The government delayed granting passports to them until a week before their departure.
Try and persuade them to delay some of the changes.

If a plane, train, ship, or bus is delayed, it is prevented from leaving or arriving on time.

The coach was delayed for about five hours.
The flight has been delayed one hour, due to weather conditions.
2. 'cancel'

If you cancel something that was arranged, you decide officially that it will not take place.

The Russian foreign minister has cancelled his trip to Washington.
Over 80 flights were cancelled because of bad weather.
3. 'postpone' and 'put off'

If you postpone or put off an event, you arrange for it to take place at a later time than was originally planned. Postpone is more formal than put off.

The crew did not know that the invasion had been postponed.
This is not a decision that can be put off much longer.
The Association has put the event off until October.

cancel


Past participle: cancelled
Gerund: cancelling

Imperative
cancel
cancel
Present
I cancel
you cancel
he/she/it cancels
we cancel
you cancel
they cancel
Preterite
I cancelled
you cancelled
he/she/it cancelled
we cancelled
you cancelled
they cancelled
Present Continuous
I am cancelling
you are cancelling
he/she/it is cancelling
we are cancelling
you are cancelling
they are cancelling
Present Perfect
I have cancelled
you have cancelled
he/she/it has cancelled
we have cancelled
you have cancelled
they have cancelled
Past Continuous
I was cancelling
you were cancelling
he/she/it was cancelling
we were cancelling
you were cancelling
they were cancelling
Past Perfect
I had cancelled
you had cancelled
he/she/it had cancelled
we had cancelled
you had cancelled
they had cancelled
Future
I will cancel
you will cancel
he/she/it will cancel
we will cancel
you will cancel
they will cancel
Future Perfect
I will have cancelled
you will have cancelled
he/she/it will have cancelled
we will have cancelled
you will have cancelled
they will have cancelled
Future Continuous
I will be cancelling
you will be cancelling
he/she/it will be cancelling
we will be cancelling
you will be cancelling
they will be cancelling
Present Perfect Continuous
I have been cancelling
you have been cancelling
he/she/it has been cancelling
we have been cancelling
you have been cancelling
they have been cancelling
Future Perfect Continuous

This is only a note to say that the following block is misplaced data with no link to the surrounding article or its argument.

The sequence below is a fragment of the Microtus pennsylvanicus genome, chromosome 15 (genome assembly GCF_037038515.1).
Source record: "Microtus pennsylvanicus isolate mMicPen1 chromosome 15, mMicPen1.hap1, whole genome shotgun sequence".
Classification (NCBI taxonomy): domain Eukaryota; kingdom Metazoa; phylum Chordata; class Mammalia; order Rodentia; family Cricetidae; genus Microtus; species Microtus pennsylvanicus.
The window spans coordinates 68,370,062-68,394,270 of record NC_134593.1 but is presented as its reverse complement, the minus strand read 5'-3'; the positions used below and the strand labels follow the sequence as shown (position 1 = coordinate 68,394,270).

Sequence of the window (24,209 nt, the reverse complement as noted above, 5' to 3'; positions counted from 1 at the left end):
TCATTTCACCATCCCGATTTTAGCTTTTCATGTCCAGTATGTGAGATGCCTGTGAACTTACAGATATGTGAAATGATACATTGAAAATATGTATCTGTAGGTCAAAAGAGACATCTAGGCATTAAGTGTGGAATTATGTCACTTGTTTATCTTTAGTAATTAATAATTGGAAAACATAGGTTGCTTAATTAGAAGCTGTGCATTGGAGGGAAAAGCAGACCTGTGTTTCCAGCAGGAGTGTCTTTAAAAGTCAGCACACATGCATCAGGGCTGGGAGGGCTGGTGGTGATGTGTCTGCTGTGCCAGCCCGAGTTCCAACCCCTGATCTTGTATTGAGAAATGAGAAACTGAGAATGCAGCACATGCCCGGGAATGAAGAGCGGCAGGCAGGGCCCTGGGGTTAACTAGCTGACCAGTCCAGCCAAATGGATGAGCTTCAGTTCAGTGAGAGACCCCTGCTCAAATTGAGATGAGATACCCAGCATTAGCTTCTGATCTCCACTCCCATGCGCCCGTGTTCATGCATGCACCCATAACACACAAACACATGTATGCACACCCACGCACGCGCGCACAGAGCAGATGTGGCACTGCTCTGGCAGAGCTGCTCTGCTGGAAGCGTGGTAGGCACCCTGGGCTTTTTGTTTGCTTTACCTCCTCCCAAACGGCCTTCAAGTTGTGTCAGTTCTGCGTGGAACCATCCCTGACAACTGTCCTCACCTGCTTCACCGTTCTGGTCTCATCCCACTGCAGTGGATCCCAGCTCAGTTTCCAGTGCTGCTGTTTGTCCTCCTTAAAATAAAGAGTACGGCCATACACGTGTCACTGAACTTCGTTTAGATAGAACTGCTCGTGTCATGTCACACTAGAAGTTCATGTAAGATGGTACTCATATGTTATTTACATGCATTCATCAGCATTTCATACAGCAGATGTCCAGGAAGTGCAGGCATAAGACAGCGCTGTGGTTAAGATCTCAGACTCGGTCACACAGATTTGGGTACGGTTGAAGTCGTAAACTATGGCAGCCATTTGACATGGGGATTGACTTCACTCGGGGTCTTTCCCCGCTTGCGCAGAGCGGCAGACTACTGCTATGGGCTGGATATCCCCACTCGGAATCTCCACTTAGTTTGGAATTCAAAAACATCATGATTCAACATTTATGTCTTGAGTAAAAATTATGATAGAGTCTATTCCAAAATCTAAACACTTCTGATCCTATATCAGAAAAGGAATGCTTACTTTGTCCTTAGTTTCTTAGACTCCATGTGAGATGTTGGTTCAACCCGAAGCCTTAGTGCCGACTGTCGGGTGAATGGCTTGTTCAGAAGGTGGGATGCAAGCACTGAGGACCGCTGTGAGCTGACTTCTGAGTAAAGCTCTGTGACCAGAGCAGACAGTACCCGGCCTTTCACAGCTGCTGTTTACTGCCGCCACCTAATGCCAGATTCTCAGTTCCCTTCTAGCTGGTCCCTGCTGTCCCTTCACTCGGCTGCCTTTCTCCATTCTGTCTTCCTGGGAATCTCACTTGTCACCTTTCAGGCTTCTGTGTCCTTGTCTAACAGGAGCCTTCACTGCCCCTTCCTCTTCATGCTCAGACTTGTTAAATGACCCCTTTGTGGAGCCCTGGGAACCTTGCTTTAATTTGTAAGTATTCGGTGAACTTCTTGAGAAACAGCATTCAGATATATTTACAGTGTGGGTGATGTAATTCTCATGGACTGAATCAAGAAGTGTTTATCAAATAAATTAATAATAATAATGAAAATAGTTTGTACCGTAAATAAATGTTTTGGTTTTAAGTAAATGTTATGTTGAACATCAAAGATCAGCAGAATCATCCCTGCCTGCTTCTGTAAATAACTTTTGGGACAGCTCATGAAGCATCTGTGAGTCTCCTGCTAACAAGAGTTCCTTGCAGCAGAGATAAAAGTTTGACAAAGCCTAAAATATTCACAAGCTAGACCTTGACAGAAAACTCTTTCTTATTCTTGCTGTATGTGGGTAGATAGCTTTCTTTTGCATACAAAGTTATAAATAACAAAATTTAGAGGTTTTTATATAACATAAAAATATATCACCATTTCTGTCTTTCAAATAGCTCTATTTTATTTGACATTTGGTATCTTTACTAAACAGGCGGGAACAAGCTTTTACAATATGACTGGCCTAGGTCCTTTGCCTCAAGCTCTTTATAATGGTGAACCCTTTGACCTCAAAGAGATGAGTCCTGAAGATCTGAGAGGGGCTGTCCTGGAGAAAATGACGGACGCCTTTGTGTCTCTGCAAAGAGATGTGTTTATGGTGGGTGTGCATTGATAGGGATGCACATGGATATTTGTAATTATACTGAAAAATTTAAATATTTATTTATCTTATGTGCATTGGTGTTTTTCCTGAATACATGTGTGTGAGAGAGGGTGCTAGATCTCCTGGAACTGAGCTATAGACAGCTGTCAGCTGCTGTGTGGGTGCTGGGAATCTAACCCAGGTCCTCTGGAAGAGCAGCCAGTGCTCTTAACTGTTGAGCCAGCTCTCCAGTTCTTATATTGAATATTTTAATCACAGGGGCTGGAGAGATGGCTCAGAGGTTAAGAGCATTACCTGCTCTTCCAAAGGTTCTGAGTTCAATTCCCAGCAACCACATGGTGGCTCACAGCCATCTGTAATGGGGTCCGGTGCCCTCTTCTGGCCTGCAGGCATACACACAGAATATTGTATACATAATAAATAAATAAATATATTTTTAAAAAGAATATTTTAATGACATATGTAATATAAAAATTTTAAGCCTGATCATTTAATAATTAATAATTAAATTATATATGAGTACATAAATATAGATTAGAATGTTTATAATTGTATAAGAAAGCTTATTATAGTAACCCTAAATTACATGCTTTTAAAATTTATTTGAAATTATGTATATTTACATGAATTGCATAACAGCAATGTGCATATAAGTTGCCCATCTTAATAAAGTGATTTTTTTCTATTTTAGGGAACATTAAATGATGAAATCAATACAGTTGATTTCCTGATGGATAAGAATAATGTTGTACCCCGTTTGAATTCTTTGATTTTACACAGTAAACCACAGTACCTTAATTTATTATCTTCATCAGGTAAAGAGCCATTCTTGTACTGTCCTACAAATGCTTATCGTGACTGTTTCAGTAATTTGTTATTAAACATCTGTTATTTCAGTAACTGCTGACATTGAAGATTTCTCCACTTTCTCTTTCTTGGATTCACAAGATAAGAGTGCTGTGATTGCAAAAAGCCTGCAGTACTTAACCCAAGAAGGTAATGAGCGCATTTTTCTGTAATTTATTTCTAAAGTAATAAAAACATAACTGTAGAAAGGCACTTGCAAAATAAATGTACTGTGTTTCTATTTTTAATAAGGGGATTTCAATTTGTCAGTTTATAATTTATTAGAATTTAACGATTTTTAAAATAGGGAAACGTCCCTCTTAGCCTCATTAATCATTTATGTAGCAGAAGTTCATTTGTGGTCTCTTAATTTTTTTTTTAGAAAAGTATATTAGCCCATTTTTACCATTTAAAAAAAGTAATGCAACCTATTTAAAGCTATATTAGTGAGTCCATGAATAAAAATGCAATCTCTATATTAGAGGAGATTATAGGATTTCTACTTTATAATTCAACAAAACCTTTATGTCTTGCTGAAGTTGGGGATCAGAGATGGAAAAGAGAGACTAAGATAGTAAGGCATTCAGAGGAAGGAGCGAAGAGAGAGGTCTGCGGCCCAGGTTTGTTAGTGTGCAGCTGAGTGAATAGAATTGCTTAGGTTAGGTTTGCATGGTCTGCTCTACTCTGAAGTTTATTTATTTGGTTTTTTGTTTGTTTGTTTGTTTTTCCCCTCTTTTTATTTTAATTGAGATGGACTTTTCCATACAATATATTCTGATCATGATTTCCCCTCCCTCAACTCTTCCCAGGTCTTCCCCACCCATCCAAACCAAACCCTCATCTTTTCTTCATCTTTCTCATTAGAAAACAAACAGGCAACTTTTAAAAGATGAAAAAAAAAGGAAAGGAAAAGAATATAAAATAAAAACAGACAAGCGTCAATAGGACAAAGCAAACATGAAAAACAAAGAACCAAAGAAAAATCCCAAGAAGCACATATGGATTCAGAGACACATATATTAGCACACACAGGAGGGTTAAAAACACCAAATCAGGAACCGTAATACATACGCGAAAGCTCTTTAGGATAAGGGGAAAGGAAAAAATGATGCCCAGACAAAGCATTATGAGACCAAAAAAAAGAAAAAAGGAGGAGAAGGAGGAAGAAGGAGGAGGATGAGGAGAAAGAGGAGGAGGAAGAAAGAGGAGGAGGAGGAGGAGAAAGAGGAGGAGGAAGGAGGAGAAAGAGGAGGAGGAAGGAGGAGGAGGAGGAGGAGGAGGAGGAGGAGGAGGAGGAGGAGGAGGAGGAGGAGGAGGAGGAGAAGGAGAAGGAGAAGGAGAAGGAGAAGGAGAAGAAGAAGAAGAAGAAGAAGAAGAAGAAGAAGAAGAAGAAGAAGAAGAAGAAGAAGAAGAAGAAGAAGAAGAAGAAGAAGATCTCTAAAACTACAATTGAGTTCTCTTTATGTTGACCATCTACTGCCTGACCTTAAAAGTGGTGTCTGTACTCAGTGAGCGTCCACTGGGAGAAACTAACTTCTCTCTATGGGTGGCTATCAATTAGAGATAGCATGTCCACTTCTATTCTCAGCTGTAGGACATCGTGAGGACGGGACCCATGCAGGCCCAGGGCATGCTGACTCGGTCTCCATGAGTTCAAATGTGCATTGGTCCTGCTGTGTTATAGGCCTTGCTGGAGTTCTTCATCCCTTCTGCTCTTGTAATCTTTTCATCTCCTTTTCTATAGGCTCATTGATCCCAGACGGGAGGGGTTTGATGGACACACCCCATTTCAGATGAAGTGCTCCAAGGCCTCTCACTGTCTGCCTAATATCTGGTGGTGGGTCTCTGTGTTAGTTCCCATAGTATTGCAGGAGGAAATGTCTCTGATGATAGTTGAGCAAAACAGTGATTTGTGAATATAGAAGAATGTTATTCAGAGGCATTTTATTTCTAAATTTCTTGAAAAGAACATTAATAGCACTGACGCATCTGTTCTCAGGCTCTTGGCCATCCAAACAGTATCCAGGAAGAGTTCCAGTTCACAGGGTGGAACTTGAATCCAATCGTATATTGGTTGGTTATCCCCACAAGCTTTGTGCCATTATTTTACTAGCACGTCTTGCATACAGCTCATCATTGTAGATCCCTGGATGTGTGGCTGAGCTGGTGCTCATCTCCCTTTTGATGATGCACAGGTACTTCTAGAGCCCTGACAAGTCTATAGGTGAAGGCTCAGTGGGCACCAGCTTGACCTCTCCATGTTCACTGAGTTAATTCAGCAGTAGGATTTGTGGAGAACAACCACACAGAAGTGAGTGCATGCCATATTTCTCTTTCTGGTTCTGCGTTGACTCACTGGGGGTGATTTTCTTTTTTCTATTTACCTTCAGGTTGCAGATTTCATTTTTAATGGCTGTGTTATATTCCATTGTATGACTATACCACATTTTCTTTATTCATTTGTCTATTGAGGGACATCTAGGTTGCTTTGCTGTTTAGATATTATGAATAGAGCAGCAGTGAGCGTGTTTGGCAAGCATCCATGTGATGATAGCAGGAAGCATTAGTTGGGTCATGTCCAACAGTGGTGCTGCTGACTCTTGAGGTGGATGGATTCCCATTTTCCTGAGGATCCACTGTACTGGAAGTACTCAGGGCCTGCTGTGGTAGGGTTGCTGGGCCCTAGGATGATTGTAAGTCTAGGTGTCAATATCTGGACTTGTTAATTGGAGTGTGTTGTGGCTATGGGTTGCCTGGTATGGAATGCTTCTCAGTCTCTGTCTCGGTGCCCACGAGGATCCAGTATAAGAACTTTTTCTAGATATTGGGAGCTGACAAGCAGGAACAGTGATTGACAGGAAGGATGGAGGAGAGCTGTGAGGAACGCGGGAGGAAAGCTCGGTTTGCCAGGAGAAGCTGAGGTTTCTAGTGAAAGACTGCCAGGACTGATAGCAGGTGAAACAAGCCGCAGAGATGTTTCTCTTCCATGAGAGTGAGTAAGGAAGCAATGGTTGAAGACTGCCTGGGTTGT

I will have been cancelling
you will have been cancelling
he/she/it will have been cancelling
we will have been cancelling
you will have been cancelling
they will have been cancelling
Past Perfect Continuous
I had been cancelling
you had been cancelling
he/she/it had been cancelling
we had been cancelling
you had been cancelling
they had been cancelling
Conditional
I would cancel
you would cancel
he/she/it would cancel
we would cancel
you would cancel
they would cancel
Past Conditional
I would have cancelled
you would have cancelled
he/she/it would have cancelled
we would have cancelled
you would have cancelled
they would have cancelled
ThesaurusAntonymsRelated WordsSynonymsLegend:
Noun1.cancel - a notation cancelling a previous sharp or flat
musical notation - (music) notation used by musicians
Verb1.cancel - postpone indefinitely or annul something that was scheduled; "Call off the engagement"; "cancel the dinner party"; "we had to scrub our vacation plans"; "scratch that meeting--the chair is ill"
2.cancel - make up for; "His skills offset his opponent's superior strength"
countervail, neutralize, counteract, counterbalance - oppose and mitigate the effects of by contrary actions; "This will counteract the foolish actions of my colleagues"
balance, equilibrise, equilibrize, equilibrate - bring into balance or equilibrium; "She has to balance work and her domestic duties"; "balance the two weights"
3.cancel - declare null and voidcancel - declare null and void; make ineffective; "Cancel the election results"; "strike down a law"
countermand, repeal, rescind, revoke, annul, vacate, reverse, overturn, lift - cancel officially; "He revoked the ban on smoking"; "lift an embargo"; "vacate a death sentence"
adjudge, declare, hold - declare to be; "She was declared incompetent"; "judge held that the defendant was innocent"
remit - release from (claims, debts, or taxes); "The taxes were remitted"
write off - cancel (a debt)